Atherden, M. A. (1972) A contribution to the vegetation and land use history of the eastern-central north York Moors. Doctoral thesis, Durham University.
The vegetation history of an area of l00km(^2) in the eastern-central area of the Worth York Moors is studied by means of pollen diagrams from five contrasting sites. At two of these sites the peat began to form near the beginning of the Post-glacial period, while at the other three sites the deposits date from the first millennium B.C. Pollen analytical zones V to VIIb are distinguished on the diagrams (after Godwin), and for the post-Neolithic period a set of zones (A to G) is delimited, which are correlated between the diagrams. Factors In the history of the vegetation are discussed, and In particular an attempt Is made to assess the part played by Man in modifying the vegetation cover. Zones of clearance activity and woodland regeneration are distinguished. The first major clearance occurred in the Iron Age - Romano-British times, with others in the Viking - Medieval period and from the eighteenth century to the present day. Details of land use practices in these zones are discussed and an attempt is made to correlate these with the known archaeological and documentary evidence for the area, A survey of the contemporary pollen allows some conclusion to be drawn about the dispersal and deposition of pollen within the study area. These results are applied to the sub-fossil pollen diagrams in an attempt to identify probable catchment areas and to seek out the limitations of each of the sites. In conclusion, the need for management and conservation of the vegetation cover in the future is stressed.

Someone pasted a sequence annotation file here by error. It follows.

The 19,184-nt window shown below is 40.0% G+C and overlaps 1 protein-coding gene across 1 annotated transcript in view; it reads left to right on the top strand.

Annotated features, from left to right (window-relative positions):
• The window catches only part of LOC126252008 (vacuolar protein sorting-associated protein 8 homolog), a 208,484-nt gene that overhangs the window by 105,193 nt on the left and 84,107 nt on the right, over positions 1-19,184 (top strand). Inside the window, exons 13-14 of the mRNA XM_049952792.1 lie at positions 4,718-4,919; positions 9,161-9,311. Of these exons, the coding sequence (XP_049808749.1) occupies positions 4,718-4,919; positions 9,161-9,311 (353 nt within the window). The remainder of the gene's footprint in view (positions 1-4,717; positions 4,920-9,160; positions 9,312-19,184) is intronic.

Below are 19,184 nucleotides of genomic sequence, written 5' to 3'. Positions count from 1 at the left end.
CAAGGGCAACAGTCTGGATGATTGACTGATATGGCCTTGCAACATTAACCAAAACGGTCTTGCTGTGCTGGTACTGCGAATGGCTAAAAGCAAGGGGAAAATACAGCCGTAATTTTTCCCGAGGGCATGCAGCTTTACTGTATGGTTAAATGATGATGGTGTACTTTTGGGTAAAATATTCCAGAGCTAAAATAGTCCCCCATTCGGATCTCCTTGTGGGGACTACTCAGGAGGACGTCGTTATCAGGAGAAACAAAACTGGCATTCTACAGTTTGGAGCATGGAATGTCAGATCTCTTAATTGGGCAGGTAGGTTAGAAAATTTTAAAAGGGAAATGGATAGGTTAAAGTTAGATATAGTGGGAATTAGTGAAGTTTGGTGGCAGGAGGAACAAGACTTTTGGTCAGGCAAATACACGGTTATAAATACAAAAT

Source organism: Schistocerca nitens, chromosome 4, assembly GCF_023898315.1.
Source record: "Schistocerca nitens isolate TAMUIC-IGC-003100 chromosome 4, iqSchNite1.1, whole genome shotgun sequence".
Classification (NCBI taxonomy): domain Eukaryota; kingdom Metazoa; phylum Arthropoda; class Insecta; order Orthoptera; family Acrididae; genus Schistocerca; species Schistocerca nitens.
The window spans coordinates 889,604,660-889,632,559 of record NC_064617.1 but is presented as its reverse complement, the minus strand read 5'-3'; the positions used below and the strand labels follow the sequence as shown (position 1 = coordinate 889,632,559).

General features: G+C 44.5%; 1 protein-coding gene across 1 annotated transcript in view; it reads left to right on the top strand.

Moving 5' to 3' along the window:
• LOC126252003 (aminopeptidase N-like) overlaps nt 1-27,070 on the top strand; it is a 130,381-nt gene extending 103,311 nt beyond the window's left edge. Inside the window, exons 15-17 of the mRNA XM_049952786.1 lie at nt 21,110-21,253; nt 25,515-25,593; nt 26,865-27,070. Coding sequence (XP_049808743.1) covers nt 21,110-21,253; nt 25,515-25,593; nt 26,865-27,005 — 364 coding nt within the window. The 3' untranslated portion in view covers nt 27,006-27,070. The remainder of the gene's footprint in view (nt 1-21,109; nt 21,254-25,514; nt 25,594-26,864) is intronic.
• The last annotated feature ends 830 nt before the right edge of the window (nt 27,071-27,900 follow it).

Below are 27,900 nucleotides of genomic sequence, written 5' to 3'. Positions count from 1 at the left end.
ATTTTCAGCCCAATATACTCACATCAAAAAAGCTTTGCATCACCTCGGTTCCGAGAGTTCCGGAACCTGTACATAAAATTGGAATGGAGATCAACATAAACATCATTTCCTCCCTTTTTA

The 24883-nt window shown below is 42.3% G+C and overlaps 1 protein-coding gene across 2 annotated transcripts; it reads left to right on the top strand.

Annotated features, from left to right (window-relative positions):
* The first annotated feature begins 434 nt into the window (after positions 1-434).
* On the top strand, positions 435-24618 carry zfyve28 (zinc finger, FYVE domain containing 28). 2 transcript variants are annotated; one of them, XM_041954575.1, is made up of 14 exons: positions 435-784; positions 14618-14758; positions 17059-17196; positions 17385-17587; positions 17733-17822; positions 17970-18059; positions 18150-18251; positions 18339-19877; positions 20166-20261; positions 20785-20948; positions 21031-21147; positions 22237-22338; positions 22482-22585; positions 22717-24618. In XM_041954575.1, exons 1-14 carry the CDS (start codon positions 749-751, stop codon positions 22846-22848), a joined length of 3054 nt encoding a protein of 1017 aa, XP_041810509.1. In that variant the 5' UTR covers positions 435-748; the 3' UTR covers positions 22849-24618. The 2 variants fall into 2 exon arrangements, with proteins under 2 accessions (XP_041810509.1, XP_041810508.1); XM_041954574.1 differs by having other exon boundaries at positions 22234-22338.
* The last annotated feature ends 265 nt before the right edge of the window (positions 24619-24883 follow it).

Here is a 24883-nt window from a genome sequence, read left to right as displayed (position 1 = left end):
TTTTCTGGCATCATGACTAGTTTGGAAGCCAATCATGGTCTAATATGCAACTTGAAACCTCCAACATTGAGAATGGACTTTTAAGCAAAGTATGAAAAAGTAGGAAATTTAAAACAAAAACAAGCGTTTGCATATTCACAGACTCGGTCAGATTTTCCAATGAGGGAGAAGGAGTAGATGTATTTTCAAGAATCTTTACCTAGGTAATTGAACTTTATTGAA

|Item Type:||Thesis (Doctoral)|
|Award:||Doctor of Philosophy|
|Copyright:||Copyright of this thesis is held by the author|
|Deposited On:||14 Mar 2014 16:14|